Teachers to get new powers over troublemakers

Teachers will be handed tough powers to search pupils for alcohol, drugs and mobile phones in a Government crackdown on bad behaviour, it was announced today.

Rules allowing schools to use physical force to remove unruly students from the classroom are also set to be simplified, while teachers facing accusations from pupils will be granted anonymity to prevent careers being ruined by "malicious" claims.

The raft of measures, which have won support from the teaching profession, were unveiled by Schools Minister Nick Gibb today in an effort to restore discipline to the classroom.

Official figures show 2,230 pupils were permanently excluded last year for physical assaults on teachers or fellow pupils and tens of thousands more suspended.

One in five secondary schools is rated "satisfactory" or worse by Ofsted for behaviour and two in five teachers have witnessed physical aggression - a quarter of them being the victims of it.

Mr Gibb said: "Heads and teachers know best how to improve behaviour but are too often constrained by regulations which inhibit them from maintaining control of the classroom. Today we are removing red tape so that teachers can ensure discipline in the classroom and promote good behaviour.

"Teachers should feel confident in exercising their authority, and pupils should not have to suffer disruption to their learning caused by the poor behaviour of others."

Today's measures include:

:: Beefed-up powers, introduced from September, for teachers to search pupils for alcohol, drugs and stolen property, as well as mobile phones, MP3 players, cameras, pornography, fireworks, cigarettes and so-called "legal highs".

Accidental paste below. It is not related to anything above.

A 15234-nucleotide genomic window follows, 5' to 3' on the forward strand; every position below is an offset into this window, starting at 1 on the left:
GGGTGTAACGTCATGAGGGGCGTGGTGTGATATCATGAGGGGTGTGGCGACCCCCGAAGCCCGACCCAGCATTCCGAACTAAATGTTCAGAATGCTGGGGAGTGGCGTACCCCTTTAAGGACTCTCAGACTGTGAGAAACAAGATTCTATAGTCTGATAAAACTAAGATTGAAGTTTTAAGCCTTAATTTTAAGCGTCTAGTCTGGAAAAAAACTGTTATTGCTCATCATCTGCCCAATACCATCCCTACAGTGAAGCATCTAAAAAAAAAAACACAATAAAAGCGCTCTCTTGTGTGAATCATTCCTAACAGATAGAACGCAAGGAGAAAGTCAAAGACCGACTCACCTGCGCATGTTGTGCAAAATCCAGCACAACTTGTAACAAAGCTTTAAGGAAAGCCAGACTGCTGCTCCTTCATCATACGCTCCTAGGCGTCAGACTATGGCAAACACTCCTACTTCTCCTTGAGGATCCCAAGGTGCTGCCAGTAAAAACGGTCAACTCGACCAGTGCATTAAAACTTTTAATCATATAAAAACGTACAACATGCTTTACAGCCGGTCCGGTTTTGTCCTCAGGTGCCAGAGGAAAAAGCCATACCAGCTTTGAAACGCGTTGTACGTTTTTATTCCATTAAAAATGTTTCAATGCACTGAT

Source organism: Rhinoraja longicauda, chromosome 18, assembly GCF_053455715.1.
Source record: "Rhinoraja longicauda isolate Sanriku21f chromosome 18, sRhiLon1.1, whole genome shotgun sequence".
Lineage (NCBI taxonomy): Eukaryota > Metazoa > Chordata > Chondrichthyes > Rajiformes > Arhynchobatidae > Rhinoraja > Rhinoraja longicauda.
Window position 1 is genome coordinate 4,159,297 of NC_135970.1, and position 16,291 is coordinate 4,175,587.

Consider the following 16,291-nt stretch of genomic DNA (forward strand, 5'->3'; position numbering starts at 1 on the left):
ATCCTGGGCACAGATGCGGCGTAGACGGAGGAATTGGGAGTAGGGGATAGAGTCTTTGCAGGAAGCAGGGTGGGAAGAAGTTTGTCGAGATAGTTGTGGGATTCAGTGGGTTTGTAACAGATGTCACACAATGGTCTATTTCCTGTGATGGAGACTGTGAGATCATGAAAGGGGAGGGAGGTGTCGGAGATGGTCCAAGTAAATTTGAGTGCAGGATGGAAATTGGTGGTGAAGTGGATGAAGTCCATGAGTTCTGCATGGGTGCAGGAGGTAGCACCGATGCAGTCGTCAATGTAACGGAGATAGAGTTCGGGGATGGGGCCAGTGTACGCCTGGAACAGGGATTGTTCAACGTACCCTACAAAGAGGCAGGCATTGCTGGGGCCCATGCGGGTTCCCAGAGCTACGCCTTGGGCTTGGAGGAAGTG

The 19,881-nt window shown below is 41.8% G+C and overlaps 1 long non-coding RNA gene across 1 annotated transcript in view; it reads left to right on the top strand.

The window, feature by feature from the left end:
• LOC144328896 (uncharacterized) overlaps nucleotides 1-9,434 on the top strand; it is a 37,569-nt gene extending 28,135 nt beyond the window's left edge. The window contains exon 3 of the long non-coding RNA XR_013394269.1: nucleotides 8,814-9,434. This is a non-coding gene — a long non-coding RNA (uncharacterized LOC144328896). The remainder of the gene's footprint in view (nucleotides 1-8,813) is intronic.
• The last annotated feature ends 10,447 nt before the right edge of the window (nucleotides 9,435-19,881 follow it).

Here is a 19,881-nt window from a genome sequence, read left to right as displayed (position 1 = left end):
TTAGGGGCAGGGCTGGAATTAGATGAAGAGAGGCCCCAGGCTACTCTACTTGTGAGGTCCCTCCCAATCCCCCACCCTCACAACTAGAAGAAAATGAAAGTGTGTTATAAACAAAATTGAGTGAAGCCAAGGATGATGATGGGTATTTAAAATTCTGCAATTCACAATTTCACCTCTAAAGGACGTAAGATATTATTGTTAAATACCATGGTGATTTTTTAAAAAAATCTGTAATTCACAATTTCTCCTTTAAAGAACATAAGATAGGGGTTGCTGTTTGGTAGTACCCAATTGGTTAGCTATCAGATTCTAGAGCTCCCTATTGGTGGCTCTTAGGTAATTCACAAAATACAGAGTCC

Further legislation allowing teachers to search for any item that could cause disorder will be introduced later.

Under present rules, headteachers and other authorised staff can only force pupils to be searched if they suspect them of carrying weapons.

The previous government had planned to allow them to check for alcohol and drugs, but the legislation did not go through before the election.

:: Courts will be told to heed clearer guidance that physical force can be used to remove youngsters from classrooms or restrain troublemakers. Simplified guidance on the use of force will be published.

:: An end to a ban on same-day detentions - under current law schools must give parents 24 hours notice in writing.

:: Reporting restrictions placed on allegations made about teachers, granting them anonymity.

Mr Gibb said: "Ministers wish to put an end to rumours and malicious gossip about innocent teachers which can ruin careers and even lives."

A survey published by the Association of Teachers and Lecturers (ATL) earlier this year found that teachers believe behaviour in schools is worse than it was five years ago, with pupils as young as five being disrespectful, intimidating and violent.

In April, science teacher Peter Harvey was cleared of attempted murder after hitting a 14-year-old boy around the head with a dumbbell after being goaded by the student while a friend filmed the heated exchanges on a hand-held camcorder.